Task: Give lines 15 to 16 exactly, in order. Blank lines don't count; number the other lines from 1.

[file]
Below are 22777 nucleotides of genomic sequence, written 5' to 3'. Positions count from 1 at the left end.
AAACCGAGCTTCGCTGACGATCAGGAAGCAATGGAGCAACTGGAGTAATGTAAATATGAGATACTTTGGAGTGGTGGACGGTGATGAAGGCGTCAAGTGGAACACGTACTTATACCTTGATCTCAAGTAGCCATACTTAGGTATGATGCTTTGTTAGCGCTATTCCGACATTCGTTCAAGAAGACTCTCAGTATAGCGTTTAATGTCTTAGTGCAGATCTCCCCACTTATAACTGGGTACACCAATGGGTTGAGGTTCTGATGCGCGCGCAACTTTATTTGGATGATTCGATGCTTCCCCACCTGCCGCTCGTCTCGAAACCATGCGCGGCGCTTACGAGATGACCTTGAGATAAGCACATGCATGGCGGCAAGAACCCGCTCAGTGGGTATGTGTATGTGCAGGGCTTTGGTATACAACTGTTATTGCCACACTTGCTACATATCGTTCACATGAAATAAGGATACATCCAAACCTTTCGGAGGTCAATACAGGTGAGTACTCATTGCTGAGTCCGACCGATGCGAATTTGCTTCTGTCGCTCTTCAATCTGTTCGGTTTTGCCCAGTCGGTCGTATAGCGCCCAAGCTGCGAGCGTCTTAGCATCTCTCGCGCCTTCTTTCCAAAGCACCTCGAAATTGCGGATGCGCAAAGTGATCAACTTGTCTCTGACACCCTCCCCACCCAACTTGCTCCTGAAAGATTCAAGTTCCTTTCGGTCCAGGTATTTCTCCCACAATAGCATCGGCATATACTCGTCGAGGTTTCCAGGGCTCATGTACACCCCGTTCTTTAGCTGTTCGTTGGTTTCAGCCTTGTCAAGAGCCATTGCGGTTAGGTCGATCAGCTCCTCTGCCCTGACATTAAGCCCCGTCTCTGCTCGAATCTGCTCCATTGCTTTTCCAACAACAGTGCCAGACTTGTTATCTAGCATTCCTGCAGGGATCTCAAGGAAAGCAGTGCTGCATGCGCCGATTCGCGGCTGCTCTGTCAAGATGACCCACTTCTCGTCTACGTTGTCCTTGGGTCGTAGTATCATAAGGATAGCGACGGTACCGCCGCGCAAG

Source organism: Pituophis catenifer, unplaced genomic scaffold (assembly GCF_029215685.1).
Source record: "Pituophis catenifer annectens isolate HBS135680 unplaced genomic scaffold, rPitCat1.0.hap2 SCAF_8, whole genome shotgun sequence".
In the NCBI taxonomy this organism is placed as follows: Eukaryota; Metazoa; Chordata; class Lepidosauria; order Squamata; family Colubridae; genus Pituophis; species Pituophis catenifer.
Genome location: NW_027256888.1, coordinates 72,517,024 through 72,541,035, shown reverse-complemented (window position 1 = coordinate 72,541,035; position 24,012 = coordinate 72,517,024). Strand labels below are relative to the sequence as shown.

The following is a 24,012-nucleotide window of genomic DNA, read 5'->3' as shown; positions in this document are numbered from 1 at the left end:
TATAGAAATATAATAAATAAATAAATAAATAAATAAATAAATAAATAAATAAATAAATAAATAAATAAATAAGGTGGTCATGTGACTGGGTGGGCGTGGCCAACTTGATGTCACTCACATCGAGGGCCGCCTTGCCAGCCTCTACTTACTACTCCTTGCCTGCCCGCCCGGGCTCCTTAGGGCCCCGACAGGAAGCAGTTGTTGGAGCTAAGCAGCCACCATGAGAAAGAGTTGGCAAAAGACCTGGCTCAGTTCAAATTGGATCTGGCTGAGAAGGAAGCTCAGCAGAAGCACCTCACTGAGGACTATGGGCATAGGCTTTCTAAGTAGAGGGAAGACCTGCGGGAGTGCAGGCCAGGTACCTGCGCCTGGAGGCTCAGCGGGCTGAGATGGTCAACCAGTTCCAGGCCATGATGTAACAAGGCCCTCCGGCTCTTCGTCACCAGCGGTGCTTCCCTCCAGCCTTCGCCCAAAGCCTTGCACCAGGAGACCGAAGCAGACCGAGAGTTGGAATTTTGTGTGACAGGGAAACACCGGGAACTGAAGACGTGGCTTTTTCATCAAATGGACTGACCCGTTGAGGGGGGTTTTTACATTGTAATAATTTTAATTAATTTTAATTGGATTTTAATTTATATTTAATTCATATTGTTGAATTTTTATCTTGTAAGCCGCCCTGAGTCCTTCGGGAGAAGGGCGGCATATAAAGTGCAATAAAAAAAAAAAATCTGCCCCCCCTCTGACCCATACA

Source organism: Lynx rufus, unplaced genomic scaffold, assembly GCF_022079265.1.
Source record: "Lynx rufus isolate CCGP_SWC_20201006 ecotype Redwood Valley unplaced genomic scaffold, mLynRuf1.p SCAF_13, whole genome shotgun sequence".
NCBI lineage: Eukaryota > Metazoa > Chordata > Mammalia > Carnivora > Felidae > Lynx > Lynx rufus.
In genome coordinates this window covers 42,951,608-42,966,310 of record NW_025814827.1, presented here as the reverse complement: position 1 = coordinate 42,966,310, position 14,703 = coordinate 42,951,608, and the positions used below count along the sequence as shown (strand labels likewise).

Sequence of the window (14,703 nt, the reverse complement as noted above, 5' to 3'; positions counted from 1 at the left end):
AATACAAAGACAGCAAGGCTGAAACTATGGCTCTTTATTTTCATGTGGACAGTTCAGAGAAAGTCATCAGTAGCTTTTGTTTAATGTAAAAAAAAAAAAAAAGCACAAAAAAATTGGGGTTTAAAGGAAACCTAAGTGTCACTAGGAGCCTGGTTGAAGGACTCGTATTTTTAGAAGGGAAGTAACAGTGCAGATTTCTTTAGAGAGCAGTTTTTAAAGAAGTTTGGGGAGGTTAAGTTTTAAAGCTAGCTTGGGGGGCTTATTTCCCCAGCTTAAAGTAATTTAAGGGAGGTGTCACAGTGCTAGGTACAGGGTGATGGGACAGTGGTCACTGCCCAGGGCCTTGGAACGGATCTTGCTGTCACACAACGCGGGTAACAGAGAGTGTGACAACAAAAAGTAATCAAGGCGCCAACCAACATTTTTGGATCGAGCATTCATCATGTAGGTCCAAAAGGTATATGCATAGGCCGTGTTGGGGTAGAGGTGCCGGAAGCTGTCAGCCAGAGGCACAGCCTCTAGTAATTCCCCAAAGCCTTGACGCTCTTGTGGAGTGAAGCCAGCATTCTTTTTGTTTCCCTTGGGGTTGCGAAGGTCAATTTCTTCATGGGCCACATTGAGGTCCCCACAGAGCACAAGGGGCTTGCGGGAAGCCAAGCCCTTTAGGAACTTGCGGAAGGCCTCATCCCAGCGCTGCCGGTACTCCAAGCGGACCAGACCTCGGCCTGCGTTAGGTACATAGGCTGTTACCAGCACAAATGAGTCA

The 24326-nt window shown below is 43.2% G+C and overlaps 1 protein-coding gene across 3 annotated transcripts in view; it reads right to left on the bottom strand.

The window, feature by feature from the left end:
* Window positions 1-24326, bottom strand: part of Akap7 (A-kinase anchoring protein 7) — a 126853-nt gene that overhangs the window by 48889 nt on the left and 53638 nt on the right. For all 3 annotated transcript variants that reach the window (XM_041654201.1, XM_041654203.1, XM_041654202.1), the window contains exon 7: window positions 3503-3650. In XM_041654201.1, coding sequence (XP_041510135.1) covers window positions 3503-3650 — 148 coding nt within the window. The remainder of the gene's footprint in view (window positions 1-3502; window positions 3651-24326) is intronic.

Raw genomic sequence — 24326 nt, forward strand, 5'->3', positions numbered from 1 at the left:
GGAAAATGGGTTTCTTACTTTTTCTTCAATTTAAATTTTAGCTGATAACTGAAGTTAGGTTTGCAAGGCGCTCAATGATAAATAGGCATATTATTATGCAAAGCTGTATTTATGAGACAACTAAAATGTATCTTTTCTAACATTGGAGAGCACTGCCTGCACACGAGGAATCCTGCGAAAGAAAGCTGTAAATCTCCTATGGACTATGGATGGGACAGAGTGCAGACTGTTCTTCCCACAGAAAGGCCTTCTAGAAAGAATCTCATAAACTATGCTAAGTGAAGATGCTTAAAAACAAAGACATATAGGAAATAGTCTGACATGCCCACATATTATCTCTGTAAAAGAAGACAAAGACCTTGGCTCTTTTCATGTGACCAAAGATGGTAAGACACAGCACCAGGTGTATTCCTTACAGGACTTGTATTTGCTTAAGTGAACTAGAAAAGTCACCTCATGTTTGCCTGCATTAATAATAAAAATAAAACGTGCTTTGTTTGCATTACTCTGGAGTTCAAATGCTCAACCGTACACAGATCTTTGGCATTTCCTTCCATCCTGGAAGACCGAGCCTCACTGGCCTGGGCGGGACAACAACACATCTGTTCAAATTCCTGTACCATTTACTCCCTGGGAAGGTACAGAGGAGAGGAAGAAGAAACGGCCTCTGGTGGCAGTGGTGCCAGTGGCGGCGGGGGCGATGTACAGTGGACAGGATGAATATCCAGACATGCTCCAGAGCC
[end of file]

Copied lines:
The 24326-nt window shown below is 43.2% G+C and overlaps 1 protein-coding gene across 3 annotated transcripts in view; it reads right to left on the bottom strand.

The window, feature by feature from the left end: